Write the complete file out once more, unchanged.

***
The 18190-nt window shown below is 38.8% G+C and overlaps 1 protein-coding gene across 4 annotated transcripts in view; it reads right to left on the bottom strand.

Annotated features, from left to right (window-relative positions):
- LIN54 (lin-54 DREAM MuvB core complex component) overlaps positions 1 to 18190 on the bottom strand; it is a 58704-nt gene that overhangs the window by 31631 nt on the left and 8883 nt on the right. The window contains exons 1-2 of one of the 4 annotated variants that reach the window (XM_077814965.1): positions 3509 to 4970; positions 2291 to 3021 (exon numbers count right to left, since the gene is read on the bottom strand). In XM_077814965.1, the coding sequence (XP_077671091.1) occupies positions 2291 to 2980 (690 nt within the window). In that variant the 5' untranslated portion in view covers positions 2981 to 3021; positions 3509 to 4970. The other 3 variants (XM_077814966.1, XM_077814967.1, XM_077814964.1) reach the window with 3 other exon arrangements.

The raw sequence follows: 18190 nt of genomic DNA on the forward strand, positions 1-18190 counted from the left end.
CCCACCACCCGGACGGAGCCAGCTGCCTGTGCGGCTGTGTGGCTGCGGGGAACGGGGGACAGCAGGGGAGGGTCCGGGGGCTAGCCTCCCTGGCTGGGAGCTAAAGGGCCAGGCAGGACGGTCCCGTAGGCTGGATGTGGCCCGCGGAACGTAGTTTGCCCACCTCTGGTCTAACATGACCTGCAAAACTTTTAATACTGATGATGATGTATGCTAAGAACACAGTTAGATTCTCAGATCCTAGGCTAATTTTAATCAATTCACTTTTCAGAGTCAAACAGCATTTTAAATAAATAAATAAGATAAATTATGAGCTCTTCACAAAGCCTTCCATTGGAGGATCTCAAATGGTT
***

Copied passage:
The 18190-nt window shown below is 38.8% G+C and overlaps 1 protein-coding gene across 4 annotated transcripts in view; it reads right to left on the bottom strand.

Annotated features, from left to right (window-relative positions):
- LIN54 (lin-54 DREAM MuvB core complex component) overlaps positions 1 to 18190 on the bottom strand; it is a 58704-nt gene that overhangs the window by 31631 nt on the left and 8883 nt on the right. The window contains exons 1-2 of one of the 4 annotated variants that reach the window (XM_077814965.1): positions 3509 to 4970; positions 2291 to 3021 (exon numbers count right to left, since the gene is read on the bottom strand). In XM_077814965.1, the coding sequence (XP_077671091.1) occupies positions 2291 to 2980 (690 nt within the window). In that variant the 5' untranslated portion in view covers positions 2981 to 3021; positions 3509 to 4970. The other 3 variants (XM_077814966.1, XM_077814967.1, XM_077814964.1) reach the window with 3 other exon arrangements.

The raw sequence follows: 18190 nt of genomic DNA on the forward strand, positions 1-18190 counted from the left end.
CCCACCACCCGGACGGAGCCAGCTGCCTGTGCGGCTGTGTGGCTGCGGGGAACGGGGGACAGCAGGGGAGGGTCCGGGGGCTAGCCTCCCTGGCTGGGAGCTAAAGGGCCAGGCAGGACGGTCCCGTAGGCTGGATGTGGCCCGCGGAACGTAGTTTGCCCACCTCTGGTCTAACATGACCTGCAAAACTTTTAATACTGATGATGATGTATGCTAAGAACACAGTTAGATTCTCAGATCCTAGGCTAATTTTAATCAATTCACTTTTCAGAGTCAAACAGCATTTTAAATAAATAAATAAGATAAATTATGAGCTCTTCACAAAGCCTTCCATTGGAGGATCTCAAATGGTT